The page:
Most of the IVF clinics abroad will opt for ICSI as the primary choice for fertilising eggs, even when the semen analysis is normal. The reason for this is that conventional IVF (where a volume of sperm is placed in the same dish as the eggs and left to fertilise naturally) can potentially lead to a failure to fertilise. This would be a poor outcome if you had travelled a long way for treatment. Some clinics may offer half conventional and half ICSI if there are sufficient eggs. There has been concerns in the past about whether ICSI was responsible for an increase in some abnormalities in children conceived using this technique. So it is worth engaging in a discussion with the clinic if you have any specific concerns in relation to ICSI.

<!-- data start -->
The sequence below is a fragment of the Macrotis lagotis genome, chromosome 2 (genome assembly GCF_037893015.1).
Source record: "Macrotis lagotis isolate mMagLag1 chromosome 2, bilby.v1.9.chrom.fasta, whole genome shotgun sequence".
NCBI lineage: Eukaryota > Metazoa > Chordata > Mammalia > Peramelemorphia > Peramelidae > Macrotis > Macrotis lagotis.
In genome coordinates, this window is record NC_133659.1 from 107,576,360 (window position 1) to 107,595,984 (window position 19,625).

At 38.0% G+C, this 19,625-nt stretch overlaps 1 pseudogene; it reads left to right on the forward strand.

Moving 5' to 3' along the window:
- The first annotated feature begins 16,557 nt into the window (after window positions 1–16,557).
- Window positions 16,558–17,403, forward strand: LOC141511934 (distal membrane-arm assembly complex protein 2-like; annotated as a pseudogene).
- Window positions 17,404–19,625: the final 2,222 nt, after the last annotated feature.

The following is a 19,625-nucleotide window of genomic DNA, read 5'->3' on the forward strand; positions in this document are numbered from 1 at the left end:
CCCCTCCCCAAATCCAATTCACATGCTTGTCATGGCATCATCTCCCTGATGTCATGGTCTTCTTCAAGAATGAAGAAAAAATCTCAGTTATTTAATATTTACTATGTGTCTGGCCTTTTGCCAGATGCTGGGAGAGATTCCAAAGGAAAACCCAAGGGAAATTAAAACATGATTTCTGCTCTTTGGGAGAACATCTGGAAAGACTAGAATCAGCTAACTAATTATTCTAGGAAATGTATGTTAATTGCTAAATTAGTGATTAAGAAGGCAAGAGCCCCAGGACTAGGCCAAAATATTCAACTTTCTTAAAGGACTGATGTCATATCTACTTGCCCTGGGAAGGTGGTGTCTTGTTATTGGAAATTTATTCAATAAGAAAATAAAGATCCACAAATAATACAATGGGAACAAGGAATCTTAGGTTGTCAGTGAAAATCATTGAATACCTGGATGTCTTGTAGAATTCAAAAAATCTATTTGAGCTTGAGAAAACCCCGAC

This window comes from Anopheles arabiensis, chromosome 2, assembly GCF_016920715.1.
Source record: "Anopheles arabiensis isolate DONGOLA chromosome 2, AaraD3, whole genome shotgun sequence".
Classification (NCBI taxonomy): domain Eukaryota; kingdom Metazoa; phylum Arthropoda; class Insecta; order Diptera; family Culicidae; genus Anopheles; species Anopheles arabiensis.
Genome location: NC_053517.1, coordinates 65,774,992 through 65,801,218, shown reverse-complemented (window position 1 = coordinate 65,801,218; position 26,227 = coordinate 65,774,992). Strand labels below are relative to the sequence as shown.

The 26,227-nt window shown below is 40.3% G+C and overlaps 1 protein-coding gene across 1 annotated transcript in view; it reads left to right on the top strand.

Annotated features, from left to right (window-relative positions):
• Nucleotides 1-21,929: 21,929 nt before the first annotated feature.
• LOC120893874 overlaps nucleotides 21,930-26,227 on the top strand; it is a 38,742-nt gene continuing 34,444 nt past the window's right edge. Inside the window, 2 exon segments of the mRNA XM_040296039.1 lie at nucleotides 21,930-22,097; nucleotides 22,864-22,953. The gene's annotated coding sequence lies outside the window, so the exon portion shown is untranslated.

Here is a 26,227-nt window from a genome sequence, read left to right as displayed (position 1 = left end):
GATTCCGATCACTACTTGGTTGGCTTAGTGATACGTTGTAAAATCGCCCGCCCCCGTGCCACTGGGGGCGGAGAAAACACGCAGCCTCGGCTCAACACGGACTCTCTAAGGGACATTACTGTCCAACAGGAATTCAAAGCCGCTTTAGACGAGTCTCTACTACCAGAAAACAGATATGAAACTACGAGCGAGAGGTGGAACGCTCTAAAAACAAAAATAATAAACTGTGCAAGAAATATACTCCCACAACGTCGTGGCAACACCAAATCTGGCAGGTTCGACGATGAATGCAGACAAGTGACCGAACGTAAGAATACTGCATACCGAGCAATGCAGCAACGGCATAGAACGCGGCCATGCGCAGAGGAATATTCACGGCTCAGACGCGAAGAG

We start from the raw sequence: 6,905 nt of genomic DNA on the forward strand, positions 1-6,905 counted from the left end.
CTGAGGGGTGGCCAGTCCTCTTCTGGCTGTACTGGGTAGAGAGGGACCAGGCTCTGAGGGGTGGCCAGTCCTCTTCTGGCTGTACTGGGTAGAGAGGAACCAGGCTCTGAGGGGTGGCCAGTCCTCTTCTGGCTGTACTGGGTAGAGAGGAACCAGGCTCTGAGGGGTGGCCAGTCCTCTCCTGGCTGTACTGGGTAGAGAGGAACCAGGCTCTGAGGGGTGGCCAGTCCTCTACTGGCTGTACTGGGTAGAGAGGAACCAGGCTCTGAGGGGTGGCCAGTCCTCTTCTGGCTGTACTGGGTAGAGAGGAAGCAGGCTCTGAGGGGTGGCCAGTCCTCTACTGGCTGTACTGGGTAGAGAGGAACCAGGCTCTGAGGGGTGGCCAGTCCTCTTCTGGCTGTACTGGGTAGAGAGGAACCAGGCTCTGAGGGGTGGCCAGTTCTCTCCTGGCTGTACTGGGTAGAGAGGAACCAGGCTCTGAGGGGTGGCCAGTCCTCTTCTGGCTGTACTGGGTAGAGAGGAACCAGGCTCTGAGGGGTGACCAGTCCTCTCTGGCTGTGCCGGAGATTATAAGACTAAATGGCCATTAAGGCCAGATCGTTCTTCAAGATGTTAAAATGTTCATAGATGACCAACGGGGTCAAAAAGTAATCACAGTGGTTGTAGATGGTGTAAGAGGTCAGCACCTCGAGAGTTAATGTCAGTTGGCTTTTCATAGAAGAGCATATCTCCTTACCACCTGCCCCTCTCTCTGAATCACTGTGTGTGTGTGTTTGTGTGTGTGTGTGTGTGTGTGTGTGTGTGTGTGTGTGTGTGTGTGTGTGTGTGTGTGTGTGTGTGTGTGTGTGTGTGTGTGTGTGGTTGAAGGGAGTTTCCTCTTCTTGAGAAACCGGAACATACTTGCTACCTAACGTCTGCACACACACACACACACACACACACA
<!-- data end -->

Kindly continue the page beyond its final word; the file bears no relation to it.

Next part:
WHO (World Health Organisation) have outlined the reference values for what is considered a normal semen analysis following revision in 2010.
Semen volume (ml): 1.5
Total sperm number (million per ejaculate): 39
Sperm concentration (million per ml): 15
Total motility (Progressive and Non-progressive, %): 40
Progressive motility (%): 32
Vitality (live spermatozoa, %): 58
Sperm morphology (normal forms, %): 4
Your embryologist will be in a position to advise you of the most appropriate technique to use. Sometimes they might suggest IMSI. IMSI can give the embryologist a better view of individual sperm and so, although it costs more, for samples with very few normal sperm, this technique may increase your chances of a normal pregnancy. Find out more about IVF techniques.